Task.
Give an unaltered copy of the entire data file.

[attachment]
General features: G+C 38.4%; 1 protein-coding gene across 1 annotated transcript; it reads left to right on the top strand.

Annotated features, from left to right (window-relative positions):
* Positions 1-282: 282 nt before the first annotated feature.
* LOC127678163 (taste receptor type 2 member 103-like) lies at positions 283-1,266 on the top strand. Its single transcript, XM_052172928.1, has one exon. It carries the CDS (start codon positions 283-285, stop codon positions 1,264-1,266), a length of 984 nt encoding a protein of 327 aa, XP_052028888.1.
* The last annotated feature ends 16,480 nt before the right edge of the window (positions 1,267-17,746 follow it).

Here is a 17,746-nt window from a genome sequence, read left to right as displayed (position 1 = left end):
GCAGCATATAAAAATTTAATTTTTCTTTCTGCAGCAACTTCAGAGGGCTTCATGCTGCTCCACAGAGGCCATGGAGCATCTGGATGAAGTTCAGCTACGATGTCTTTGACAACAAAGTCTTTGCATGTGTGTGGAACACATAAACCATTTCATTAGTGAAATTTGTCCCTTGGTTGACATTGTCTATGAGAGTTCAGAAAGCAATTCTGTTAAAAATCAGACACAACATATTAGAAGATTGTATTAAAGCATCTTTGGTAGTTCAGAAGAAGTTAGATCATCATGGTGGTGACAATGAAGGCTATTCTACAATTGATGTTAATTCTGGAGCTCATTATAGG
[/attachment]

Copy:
General features: G+C 38.4%; 1 protein-coding gene across 1 annotated transcript; it reads left to right on the top strand.

Annotated features, from left to right (window-relative positions):
* Positions 1-282: 282 nt before the first annotated feature.
* LOC127678163 (taste receptor type 2 member 103-like) lies at positions 283-1,266 on the top strand. Its single transcript, XM_052172928.1, has one exon. It carries the CDS (start codon positions 283-285, stop codon positions 1,264-1,266), a length of 984 nt encoding a protein of 327 aa, XP_052028888.1.
* The last annotated feature ends 16,480 nt before the right edge of the window (positions 1,267-17,746 follow it).

Here is a 17,746-nt window from a genome sequence, read left to right as displayed (position 1 = left end):
GCAGCATATAAAAATTTAATTTTTCTTTCTGCAGCAACTTCAGAGGGCTTCATGCTGCTCCACAGAGGCCATGGAGCATCTGGATGAAGTTCAGCTACGATGTCTTTGACAACAAAGTCTTTGCATGTGTGTGGAACACATAAACCATTTCATTAGTGAAATTTGTCCCTTGGTTGACATTGTCTATGAGAGTTCAGAAAGCAATTCTGTTAAAAATCAGACACAACATATTAGAAGATTGTATTAAAGCATCTTTGGTAGTTCAGAAGAAGTTAGATCATCATGGTGGTGACAATGAAGGCTATTCTACAATTGATGTTAATTCTGGAGCTCATTATAGG